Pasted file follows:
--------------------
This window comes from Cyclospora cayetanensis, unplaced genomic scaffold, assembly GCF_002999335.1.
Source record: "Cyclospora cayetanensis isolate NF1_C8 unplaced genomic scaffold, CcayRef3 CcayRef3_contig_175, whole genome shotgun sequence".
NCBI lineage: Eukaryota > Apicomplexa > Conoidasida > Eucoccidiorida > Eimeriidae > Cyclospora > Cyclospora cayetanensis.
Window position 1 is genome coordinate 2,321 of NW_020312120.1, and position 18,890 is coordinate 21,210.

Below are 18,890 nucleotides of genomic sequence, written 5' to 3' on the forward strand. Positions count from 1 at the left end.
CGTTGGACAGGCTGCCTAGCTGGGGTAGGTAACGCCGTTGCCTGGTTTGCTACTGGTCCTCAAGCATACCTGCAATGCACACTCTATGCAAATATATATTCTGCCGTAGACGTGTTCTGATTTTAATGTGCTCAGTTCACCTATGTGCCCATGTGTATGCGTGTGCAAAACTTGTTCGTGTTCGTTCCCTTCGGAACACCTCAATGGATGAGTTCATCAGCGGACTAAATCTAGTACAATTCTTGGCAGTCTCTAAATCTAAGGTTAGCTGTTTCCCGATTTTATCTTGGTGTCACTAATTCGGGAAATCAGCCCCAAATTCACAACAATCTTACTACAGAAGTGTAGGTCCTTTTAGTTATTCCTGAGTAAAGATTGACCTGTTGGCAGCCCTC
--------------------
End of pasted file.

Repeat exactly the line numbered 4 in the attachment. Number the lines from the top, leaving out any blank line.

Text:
Window position 1 is genome coordinate 2,321 of NW_020312120.1, and position 18,890 is coordinate 21,210.